Moreover, I wouldn’t have explained so well how talking and being surrounded with people with much higher views and, as you say, smarter, boosts your own capacity.

    Comment by Jonas Andradas — January 28, 2008 @ 4:45 pm

  2. Hi Jonás!
    I’m very glad you liked the post 🙂 Didn’t know you had been in Palo Alto. Nice! We should hook up sometime this week to talk. Coming to the Beers&Blogs on Wednesday?

    Comment by Alex Barrera — January 28, 2008 @ 8:49 pm

  3. Oh, the Bay Area. I believe we’ve had this conversation before; you’re absolutely right that an environment of intelligent people promotes intelligence. There are plenty of people in smaller towns and less productive areas that have people with the potential to be smart and inventive but without the supportive environment. I really believe that our desire for approval is at a very local level, and also that people often feel threatened with someone around them is getting “too big for his britches,” as my grandmother would say.
    However, you do point out that this synergy is hard to attain, and after being away from the Bay Area for a while, what I miss the least is the self-righteousness. My god, some of those people up there can be so pompous! They’re smart, and environmentally advanced, and often the state’s leader in both technology and progressive lawmaking, and boy, do they know it. I don’t miss hearing the judgmental “What? You didn’t buy the organic, free-range chicken breast? Don’t you know that factory chickens are a part of the evil corporate farming system?” as one small, mostly-unrelated example.
    But I do miss the way this strange subculture accepts any crazy idea you have and runs with it. You’re free to have the most unrealistic, idealistic, boundless conversations with people, expressing your deep-down ideas and emotions, and people listen. And share. And the world needs more of that.

    Comment by Danielle — February 1, 2008 @ 6:32 am

  4. There are typos in my comment and now I can’t change them. :oP

    Comment by Danielle — February 1, 2008 @ 6:36 am

  5. Don’t worry, I’m sure my writings have a lot more 😉

    Very nice analysis of the Bay Area. You are right about the pompous and snob attitude some people have in the Valley. That’s a reason I said the Bay Area isn’t the best place in the world. But as you point out, synergies there make it worth it (at least for me ;)).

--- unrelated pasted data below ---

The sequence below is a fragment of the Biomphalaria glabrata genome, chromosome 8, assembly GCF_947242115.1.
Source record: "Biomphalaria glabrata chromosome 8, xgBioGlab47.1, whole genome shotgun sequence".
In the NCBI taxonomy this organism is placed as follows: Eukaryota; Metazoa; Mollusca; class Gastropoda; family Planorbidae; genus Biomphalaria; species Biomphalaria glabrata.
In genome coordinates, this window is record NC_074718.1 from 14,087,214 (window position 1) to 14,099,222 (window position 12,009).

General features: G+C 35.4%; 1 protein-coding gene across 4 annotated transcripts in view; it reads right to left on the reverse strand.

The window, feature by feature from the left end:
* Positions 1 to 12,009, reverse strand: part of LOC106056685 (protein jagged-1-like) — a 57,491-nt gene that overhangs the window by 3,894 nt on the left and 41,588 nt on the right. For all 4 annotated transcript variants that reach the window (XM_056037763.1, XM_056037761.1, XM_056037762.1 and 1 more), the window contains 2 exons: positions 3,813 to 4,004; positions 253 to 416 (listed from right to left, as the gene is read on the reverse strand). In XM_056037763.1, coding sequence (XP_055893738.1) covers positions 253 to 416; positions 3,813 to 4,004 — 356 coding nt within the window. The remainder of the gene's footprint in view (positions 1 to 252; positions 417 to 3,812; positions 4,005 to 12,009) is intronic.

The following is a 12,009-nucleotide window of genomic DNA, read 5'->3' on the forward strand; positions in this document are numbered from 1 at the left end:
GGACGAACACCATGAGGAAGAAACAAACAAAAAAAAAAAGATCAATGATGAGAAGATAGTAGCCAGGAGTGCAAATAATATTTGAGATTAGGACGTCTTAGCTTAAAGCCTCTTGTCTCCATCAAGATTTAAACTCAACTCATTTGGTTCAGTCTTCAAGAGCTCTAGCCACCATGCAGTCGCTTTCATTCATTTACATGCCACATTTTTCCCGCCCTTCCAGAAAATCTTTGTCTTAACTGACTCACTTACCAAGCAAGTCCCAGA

Comment by Alex Barrera — February 1, 2008 @ 1:40 pm

  6. I was thinking about this post again the other day, and I remembered what you said about how the music we make isn’t as complicated or of as much quality anymore. I wanted to point out that it may seem that previous siglos had, on the whole, better quality music. However, I’m sure that even the 1600s had their share of Britney Spearses and bar and pub jingles, but the only stuff that survived was the good stuff. Does that make sense? In 200 years, no one’s going to care about the people today that don’t actually have talent.

    Comment by Danielle — February 7, 2008 @ 5:16 am

  7. […] 2008 in coaching, hope, poetry, positive psychology Tags: boids, David Whyte, Sun Tzu Alex from alwaysnewmistakes asks whether hope is responsible to achieving more than we think we are […]

    Pingback by Hope and the great chasm « flowing motion — February 12, 2008 @ 3:49 pm

  8. […] I like but do we have a better word for describing productive interaction between people? Alex from alwaysnewmistakes writes on how essential synergy is to doing well. Yeah. What a great post contrasting Venice in the […]

    Pingback by Synergy - an undervalued idea « flowing motion — February 12, 2008 @ 4:23 pm

  9. i haven’t been on the silicon valley but i would really love to visit that place. i bet that it is a very exciting place to visit -`~

    Comment by Track Lighting Kits — December 3, 2010 @ 6:51 am